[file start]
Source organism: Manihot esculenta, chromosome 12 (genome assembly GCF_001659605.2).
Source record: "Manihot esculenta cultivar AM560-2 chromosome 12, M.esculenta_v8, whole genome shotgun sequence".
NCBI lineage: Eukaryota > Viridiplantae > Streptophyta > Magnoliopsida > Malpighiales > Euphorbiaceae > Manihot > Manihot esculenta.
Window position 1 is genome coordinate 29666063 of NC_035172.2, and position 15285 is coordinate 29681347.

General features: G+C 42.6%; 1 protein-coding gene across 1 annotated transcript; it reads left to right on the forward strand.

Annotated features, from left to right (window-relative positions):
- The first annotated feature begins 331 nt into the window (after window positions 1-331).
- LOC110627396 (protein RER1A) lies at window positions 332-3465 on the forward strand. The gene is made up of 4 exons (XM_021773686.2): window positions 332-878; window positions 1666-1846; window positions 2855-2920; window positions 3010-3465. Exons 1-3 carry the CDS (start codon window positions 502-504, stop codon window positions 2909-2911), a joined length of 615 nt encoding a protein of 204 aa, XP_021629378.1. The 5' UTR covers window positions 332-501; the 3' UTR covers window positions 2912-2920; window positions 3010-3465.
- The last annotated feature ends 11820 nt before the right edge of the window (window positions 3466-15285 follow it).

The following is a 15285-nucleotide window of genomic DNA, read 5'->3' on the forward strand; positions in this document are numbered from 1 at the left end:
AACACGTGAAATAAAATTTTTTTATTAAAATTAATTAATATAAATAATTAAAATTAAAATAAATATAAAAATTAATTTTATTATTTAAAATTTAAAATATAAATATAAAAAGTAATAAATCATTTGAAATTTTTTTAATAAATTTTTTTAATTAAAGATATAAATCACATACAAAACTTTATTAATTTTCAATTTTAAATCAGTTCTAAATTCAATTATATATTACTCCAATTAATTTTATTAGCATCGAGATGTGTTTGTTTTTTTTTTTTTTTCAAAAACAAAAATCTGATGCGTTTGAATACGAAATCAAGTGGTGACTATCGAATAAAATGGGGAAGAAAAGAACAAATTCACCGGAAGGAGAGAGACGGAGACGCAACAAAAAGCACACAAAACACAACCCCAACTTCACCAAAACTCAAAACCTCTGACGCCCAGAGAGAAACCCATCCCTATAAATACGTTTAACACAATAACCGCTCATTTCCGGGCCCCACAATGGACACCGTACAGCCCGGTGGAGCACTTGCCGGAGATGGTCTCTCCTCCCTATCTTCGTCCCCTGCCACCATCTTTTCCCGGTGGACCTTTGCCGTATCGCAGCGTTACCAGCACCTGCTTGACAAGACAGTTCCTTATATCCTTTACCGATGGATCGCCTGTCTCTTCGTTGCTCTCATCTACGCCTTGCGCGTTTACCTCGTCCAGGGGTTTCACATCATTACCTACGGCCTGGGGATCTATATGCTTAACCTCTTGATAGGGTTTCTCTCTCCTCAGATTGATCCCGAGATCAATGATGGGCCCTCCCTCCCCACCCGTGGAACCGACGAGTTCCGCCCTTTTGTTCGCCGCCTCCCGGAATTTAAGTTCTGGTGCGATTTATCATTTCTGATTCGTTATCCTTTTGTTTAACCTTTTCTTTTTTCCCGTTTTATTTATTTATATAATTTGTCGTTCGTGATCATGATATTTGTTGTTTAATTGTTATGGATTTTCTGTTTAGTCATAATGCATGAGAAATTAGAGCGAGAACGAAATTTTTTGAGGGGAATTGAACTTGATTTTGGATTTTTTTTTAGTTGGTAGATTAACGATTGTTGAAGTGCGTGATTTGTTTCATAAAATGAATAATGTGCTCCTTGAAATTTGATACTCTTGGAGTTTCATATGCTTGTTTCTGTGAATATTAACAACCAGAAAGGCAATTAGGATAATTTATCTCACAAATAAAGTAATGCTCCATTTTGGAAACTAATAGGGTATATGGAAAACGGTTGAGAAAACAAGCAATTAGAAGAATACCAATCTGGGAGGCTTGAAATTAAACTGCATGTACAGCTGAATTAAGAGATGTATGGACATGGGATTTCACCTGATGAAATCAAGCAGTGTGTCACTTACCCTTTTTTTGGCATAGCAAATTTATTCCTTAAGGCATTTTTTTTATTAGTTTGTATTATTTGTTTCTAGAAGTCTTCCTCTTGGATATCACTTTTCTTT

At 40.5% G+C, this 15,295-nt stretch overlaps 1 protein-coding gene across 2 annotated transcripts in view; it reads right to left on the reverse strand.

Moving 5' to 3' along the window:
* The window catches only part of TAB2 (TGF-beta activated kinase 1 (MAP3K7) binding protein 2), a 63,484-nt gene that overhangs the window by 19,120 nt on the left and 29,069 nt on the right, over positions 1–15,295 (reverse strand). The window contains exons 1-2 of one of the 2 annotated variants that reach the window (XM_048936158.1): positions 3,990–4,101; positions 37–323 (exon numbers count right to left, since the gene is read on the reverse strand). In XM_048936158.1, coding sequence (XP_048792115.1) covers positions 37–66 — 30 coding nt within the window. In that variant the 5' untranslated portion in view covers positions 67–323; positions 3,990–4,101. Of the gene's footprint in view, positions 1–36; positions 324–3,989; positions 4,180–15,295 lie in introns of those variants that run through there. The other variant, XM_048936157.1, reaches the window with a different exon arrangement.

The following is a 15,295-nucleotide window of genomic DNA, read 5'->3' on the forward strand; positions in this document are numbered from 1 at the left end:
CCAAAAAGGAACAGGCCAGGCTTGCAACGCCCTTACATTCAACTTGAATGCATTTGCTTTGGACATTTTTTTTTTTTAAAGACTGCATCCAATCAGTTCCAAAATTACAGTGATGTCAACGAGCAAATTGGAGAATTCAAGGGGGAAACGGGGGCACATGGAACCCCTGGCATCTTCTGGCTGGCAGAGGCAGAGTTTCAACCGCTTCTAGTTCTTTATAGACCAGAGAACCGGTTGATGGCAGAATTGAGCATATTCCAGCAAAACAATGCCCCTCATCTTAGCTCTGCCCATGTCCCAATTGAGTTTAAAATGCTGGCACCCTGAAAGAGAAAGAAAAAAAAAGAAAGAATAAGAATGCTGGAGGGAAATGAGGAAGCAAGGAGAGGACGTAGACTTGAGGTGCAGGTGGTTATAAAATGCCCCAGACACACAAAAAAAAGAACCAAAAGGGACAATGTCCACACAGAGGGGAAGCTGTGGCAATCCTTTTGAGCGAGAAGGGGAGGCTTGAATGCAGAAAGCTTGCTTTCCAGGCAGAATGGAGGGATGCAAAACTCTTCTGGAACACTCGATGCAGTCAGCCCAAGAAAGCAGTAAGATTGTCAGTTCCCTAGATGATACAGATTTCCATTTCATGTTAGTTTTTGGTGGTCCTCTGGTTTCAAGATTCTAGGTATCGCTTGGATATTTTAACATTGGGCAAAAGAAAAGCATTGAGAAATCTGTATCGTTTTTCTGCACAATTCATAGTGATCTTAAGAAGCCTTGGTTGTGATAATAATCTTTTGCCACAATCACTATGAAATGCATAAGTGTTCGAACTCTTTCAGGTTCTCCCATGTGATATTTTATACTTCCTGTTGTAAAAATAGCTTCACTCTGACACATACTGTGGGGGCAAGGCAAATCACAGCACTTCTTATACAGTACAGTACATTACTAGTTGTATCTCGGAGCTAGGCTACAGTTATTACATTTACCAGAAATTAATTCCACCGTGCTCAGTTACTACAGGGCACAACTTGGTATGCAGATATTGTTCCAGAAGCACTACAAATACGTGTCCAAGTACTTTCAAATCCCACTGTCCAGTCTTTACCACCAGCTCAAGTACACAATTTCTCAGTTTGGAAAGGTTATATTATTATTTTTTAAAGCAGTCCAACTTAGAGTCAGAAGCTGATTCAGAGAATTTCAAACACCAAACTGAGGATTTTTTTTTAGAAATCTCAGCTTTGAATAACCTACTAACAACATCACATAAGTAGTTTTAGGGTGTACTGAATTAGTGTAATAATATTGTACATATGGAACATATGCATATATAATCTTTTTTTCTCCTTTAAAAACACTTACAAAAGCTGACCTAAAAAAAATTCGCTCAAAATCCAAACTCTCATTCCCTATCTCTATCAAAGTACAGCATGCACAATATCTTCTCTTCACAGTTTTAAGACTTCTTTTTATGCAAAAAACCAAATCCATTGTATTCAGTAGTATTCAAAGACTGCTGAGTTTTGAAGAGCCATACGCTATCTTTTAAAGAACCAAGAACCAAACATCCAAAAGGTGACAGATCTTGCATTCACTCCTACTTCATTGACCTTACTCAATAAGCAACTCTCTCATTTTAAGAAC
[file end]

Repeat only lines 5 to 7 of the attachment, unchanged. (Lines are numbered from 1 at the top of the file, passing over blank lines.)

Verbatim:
General features: G+C 42.6%; 1 protein-coding gene across 1 annotated transcript; it reads left to right on the forward strand.

Annotated features, from left to right (window-relative positions):
- The first annotated feature begins 331 nt into the window (after window positions 1-331).